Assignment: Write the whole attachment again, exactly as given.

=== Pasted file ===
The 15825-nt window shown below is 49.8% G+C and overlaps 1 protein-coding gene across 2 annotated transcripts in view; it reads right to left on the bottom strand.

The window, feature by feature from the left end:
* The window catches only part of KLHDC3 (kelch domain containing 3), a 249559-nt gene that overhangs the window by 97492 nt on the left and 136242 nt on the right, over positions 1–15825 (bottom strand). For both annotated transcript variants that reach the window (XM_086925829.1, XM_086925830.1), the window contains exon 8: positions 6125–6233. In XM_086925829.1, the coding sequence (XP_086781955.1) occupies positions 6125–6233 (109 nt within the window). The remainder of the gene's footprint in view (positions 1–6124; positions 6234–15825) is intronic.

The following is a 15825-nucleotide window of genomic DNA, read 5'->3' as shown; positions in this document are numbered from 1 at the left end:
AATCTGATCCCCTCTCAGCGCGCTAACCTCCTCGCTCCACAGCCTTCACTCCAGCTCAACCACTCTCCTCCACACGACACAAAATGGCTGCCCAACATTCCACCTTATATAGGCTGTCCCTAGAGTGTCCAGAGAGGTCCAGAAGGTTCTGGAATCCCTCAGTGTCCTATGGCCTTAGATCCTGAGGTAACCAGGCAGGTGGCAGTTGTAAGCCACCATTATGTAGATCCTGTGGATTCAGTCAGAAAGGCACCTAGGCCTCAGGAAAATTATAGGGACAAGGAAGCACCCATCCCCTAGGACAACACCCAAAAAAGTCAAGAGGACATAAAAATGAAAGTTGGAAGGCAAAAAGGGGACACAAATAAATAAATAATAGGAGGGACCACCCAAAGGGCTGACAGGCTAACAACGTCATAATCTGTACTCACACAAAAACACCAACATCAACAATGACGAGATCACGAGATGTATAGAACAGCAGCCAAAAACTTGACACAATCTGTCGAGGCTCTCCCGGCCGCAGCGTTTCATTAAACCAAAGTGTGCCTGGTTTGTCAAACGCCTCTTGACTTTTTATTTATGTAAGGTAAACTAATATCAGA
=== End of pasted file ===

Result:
The 15825-nt window shown below is 49.8% G+C and overlaps 1 protein-coding gene across 2 annotated transcripts in view; it reads right to left on the bottom strand.

The window, feature by feature from the left end:
* The window catches only part of KLHDC3 (kelch domain containing 3), a 249559-nt gene that overhangs the window by 97492 nt on the left and 136242 nt on the right, over positions 1–15825 (bottom strand). For both annotated transcript variants that reach the window (XM_086925829.1, XM_086925830.1), the window contains exon 8: positions 6125–6233. In XM_086925829.1, the coding sequence (XP_086781955.1) occupies positions 6125–6233 (109 nt within the window). The remainder of the gene's footprint in view (positions 1–6124; positions 6234–15825) is intronic.

The following is a 15825-nucleotide window of genomic DNA, read 5'->3' as shown; positions in this document are numbered from 1 at the left end:
AATCTGATCCCCTCTCAGCGCGCTAACCTCCTCGCTCCACAGCCTTCACTCCAGCTCAACCACTCTCCTCCACACGACACAAAATGGCTGCCCAACATTCCACCTTATATAGGCTGTCCCTAGAGTGTCCAGAGAGGTCCAGAAGGTTCTGGAATCCCTCAGTGTCCTATGGCCTTAGATCCTGAGGTAACCAGGCAGGTGGCAGTTGTAAGCCACCATTATGTAGATCCTGTGGATTCAGTCAGAAAGGCACCTAGGCCTCAGGAAAATTATAGGGACAAGGAAGCACCCATCCCCTAGGACAACACCCAAAAAAGTCAAGAGGACATAAAAATGAAAGTTGGAAGGCAAAAAGGGGACACAAATAAATAAATAATAGGAGGGACCACCCAAAGGGCTGACAGGCTAACAACGTCATAATCTGTACTCACACAAAAACACCAACATCAACAATGACGAGATCACGAGATGTATAGAACAGCAGCCAAAAACTTGACACAATCTGTCGAGGCTCTCCCGGCCGCAGCGTTTCATTAAACCAAAGTGTGCCTGGTTTGTCAAACGCCTCTTGACTTTTTATTTATGTAAGGTAAACTAATATCAGA